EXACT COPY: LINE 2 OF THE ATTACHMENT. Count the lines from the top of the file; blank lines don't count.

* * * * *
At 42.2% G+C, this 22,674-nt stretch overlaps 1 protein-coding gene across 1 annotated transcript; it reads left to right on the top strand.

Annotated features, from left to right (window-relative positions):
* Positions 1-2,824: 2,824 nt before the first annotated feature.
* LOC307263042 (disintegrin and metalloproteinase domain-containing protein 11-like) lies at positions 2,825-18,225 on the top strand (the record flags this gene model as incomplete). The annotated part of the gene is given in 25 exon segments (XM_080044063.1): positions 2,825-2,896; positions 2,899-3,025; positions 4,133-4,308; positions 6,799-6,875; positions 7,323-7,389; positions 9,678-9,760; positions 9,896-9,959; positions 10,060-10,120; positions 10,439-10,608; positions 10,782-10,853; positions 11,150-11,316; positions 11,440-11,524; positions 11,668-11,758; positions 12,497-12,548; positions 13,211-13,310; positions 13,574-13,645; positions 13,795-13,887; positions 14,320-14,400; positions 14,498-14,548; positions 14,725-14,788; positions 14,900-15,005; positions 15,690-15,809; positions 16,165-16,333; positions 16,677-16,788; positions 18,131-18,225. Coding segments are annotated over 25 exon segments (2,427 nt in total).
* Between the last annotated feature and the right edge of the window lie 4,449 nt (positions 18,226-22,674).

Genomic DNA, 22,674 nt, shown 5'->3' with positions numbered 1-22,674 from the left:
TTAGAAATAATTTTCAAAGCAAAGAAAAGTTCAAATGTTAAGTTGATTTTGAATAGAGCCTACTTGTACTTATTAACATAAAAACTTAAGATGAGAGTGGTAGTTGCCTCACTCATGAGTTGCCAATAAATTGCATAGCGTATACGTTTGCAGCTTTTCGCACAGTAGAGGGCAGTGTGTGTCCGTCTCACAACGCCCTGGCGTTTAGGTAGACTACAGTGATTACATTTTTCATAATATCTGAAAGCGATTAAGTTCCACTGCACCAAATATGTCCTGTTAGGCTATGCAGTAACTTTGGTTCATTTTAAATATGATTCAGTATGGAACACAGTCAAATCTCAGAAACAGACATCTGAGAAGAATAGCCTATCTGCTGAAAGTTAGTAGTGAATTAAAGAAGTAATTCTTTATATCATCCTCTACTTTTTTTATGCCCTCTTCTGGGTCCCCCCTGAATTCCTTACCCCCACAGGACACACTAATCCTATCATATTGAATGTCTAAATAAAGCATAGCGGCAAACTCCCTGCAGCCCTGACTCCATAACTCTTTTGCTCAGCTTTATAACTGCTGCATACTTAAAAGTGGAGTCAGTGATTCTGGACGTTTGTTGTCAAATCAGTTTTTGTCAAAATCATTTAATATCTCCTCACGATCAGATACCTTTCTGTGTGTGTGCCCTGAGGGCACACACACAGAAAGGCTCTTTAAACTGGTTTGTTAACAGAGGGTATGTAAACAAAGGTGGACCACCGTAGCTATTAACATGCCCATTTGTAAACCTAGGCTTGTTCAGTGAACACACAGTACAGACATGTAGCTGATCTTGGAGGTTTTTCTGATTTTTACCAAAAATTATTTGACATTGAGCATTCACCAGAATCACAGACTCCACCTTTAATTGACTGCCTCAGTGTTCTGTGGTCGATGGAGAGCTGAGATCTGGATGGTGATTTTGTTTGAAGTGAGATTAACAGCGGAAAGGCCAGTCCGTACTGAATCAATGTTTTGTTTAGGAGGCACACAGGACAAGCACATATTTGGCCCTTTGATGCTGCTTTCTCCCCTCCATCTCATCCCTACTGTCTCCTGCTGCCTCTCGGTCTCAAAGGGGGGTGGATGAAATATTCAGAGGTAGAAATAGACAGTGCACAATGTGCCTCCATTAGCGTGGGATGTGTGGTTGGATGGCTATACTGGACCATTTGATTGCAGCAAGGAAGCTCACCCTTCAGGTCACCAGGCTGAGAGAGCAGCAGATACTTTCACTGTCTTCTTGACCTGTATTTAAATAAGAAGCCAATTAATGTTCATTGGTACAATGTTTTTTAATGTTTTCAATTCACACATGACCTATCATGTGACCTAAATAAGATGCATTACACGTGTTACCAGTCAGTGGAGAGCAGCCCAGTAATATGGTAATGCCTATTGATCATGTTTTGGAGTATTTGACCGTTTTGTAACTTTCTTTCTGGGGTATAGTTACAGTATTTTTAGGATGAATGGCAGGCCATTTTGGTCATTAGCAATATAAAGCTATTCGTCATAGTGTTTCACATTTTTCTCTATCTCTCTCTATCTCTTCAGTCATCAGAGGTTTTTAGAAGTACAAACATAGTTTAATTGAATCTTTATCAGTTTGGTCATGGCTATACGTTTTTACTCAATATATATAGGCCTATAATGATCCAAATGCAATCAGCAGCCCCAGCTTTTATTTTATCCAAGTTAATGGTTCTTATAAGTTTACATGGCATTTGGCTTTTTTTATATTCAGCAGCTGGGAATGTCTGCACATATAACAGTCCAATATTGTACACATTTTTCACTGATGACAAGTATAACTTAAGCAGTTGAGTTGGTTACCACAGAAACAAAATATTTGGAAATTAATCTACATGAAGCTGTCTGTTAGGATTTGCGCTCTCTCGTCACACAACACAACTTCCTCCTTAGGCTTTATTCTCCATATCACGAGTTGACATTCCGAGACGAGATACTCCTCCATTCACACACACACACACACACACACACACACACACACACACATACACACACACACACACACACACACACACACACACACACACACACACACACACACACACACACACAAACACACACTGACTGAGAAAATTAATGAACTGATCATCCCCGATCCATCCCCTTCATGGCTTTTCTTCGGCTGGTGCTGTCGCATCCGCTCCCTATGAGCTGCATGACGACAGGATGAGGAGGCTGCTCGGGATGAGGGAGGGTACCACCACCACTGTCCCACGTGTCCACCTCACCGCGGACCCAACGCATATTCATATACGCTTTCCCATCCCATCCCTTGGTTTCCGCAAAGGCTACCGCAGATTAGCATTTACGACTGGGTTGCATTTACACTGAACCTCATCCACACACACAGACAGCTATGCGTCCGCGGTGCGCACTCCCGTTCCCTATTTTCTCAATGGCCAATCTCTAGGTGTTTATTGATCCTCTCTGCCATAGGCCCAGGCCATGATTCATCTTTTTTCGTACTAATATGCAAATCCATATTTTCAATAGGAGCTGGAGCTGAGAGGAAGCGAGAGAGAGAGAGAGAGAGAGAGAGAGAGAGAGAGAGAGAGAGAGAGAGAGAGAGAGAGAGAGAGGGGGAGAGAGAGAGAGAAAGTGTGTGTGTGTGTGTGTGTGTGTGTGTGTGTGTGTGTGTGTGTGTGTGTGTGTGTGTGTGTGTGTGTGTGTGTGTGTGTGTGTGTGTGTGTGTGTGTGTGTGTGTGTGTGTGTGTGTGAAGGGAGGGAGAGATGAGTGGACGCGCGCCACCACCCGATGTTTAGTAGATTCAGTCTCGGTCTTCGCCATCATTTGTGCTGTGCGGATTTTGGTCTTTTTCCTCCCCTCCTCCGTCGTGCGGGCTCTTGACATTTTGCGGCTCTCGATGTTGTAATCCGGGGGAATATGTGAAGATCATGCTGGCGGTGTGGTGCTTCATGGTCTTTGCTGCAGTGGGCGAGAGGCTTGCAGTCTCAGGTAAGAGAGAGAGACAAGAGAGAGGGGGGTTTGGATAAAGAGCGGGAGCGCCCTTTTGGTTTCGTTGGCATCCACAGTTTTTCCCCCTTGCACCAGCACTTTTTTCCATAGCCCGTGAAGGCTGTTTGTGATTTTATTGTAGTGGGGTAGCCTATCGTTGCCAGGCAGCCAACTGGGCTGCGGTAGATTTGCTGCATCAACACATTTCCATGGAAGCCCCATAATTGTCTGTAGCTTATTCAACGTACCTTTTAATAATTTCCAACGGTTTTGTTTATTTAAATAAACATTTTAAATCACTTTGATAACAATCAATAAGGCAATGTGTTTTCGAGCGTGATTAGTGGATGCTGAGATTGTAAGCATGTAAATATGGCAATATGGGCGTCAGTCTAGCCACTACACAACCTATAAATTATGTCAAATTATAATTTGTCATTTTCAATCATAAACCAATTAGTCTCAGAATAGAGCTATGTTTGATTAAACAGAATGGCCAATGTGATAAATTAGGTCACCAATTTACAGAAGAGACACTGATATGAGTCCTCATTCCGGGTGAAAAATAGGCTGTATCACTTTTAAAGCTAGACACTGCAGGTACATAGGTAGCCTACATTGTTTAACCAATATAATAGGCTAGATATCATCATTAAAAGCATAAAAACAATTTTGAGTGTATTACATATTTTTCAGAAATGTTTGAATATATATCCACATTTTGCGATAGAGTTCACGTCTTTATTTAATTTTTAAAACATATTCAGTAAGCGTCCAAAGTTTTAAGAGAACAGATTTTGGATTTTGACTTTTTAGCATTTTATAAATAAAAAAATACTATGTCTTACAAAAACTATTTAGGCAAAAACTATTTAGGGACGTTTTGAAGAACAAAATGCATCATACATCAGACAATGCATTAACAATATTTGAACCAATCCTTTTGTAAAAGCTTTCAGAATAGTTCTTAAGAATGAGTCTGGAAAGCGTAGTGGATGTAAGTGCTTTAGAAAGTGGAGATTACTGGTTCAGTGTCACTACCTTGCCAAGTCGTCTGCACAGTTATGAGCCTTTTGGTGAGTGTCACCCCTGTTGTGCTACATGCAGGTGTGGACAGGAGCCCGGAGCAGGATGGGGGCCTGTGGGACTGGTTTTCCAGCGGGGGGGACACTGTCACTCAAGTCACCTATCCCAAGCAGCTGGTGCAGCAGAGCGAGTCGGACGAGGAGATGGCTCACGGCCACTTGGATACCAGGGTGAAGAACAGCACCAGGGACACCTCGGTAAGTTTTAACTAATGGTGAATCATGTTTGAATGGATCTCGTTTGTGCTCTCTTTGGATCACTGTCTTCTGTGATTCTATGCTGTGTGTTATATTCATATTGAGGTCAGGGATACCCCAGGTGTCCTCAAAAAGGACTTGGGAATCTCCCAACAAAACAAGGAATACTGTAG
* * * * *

Annotated features, from left to right (window-relative positions):